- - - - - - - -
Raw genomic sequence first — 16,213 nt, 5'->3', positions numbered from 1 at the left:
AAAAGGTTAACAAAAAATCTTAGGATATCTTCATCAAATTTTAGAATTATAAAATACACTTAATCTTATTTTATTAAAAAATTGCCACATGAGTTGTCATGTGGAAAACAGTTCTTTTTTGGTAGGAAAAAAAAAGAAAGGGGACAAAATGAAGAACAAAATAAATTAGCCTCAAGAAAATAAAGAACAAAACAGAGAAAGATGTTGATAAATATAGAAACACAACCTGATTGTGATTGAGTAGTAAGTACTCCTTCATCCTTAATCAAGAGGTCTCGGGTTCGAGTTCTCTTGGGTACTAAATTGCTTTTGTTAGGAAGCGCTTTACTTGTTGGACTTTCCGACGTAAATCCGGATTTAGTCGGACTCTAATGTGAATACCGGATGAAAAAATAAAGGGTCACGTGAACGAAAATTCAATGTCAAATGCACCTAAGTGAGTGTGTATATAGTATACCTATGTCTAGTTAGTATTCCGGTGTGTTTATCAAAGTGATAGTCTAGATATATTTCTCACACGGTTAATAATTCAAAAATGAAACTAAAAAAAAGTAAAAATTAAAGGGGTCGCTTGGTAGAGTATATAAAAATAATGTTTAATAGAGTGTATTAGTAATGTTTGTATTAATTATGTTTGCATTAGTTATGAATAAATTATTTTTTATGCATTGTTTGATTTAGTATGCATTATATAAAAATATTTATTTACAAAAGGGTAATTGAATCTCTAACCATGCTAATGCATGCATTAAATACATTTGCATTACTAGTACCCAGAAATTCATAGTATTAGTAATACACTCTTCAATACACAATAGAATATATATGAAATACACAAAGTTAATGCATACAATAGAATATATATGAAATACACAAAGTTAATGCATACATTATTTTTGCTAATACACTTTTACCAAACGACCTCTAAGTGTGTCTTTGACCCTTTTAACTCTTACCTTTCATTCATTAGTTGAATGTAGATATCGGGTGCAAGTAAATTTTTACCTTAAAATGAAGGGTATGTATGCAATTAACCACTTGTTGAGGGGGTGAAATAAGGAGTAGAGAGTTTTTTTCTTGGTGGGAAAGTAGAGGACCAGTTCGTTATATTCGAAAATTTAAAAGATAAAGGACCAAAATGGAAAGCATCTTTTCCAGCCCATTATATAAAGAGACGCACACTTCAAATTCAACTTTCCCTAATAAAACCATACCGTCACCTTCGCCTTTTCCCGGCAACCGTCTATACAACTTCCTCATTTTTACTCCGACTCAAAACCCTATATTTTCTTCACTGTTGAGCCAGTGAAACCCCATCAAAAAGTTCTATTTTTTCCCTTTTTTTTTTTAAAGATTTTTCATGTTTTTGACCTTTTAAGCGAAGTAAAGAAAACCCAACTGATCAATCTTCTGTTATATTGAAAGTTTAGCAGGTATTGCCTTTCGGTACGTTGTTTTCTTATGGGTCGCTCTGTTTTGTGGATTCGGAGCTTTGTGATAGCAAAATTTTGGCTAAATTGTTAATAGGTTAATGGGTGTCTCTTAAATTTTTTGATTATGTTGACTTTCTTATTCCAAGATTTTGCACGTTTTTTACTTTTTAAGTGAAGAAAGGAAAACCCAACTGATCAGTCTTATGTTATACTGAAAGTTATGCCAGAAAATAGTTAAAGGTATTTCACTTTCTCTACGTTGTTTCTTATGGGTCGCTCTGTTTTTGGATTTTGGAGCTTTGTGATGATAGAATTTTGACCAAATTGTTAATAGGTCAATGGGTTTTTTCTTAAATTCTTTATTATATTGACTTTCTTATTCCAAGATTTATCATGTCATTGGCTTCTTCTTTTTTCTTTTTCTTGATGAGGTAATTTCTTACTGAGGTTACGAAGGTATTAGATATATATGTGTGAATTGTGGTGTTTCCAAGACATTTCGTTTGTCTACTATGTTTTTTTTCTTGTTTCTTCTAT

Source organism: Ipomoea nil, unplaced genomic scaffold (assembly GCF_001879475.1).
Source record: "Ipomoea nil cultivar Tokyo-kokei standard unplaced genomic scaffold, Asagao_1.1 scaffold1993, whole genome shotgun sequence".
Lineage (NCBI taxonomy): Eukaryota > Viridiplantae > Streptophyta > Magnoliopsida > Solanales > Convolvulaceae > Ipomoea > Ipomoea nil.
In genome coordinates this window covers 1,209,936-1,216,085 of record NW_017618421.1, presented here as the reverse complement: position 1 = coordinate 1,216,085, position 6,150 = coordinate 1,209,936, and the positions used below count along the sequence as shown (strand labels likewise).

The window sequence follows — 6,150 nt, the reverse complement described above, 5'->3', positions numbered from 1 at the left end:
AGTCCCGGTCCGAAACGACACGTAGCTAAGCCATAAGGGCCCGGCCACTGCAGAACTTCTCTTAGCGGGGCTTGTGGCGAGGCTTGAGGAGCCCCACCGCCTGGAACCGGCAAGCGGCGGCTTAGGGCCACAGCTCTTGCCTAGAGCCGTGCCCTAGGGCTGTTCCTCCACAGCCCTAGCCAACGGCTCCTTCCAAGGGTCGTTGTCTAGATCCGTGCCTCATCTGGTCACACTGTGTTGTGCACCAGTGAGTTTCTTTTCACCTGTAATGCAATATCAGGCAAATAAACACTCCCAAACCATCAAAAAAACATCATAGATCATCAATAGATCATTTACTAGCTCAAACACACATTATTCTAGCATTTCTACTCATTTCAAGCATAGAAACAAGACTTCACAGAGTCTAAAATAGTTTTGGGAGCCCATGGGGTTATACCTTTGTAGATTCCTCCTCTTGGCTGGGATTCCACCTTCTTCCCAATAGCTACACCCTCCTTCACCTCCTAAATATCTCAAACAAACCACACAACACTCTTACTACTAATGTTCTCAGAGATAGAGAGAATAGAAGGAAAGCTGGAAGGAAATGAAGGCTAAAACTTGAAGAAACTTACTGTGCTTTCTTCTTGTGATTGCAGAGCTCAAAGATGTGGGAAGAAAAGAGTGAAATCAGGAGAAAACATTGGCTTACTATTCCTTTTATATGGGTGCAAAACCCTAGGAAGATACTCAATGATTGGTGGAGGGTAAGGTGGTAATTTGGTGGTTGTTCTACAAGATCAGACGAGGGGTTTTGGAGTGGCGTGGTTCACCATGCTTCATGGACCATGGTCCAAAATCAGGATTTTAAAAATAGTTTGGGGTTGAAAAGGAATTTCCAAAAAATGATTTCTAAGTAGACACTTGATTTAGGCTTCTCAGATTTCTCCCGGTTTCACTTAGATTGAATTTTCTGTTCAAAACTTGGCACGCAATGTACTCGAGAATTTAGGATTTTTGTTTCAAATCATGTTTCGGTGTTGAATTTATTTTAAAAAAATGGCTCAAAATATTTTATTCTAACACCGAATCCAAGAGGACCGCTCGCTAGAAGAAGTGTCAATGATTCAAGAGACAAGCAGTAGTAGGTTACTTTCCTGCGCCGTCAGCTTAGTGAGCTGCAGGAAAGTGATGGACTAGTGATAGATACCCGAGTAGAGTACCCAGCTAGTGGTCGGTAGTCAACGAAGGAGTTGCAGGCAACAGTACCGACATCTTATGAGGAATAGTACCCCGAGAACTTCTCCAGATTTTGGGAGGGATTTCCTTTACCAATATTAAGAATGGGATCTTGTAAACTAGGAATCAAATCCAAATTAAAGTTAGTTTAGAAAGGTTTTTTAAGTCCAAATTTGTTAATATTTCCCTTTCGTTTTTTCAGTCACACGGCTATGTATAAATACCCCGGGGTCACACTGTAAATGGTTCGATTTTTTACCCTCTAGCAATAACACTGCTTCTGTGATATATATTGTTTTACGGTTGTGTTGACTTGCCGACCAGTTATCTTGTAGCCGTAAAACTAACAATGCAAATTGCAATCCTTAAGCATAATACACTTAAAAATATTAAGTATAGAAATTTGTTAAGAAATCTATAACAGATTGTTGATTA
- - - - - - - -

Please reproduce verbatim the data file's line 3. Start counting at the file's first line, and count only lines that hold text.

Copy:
Source organism: Ipomoea nil, unplaced genomic scaffold (assembly GCF_001879475.1).